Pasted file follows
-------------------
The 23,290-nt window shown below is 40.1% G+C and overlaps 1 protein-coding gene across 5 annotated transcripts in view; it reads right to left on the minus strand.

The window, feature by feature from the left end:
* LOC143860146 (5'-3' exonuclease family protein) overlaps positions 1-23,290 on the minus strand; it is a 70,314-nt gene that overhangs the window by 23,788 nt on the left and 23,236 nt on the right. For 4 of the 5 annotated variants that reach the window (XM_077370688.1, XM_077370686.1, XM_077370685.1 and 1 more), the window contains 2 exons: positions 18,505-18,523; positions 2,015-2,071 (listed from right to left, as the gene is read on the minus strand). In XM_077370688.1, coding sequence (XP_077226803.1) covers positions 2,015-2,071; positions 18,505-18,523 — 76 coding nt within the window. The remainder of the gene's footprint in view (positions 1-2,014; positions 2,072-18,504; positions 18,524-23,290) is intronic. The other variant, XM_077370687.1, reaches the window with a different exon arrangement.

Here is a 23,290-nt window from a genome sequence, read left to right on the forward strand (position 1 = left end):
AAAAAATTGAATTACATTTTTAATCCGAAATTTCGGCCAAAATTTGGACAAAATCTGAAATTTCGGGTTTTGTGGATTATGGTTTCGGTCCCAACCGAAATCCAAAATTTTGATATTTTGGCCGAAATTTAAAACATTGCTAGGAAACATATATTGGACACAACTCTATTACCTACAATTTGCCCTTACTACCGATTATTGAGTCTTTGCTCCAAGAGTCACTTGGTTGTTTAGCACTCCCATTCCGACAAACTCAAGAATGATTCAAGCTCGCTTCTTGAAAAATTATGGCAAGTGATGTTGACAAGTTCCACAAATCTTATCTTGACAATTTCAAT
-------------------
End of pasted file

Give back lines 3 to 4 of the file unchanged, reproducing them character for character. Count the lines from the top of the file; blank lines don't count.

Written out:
* LOC143860146 (5'-3' exonuclease family protein) overlaps positions 1-23,290 on the minus strand; it is a 70,314-nt gene that overhangs the window by 23,788 nt on the left and 23,236 nt on the right. For 4 of the 5 annotated variants that reach the window (XM_077370688.1, XM_077370686.1, XM_077370685.1 and 1 more), the window contains 2 exons: positions 18,505-18,523; positions 2,015-2,071 (listed from right to left, as the gene is read on the minus strand). In XM_077370688.1, coding sequence (XP_077226803.1) covers positions 2,015-2,071; positions 18,505-18,523 — 76 coding nt within the window. The remainder of the gene's footprint in view (positions 1-2,014; positions 2,072-18,504; positions 18,524-23,290) is intronic. The other variant, XM_077370687.1, reaches the window with a different exon arrangement.

Here is a 23,290-nt window from a genome sequence, read left to right on the forward strand (position 1 = left end):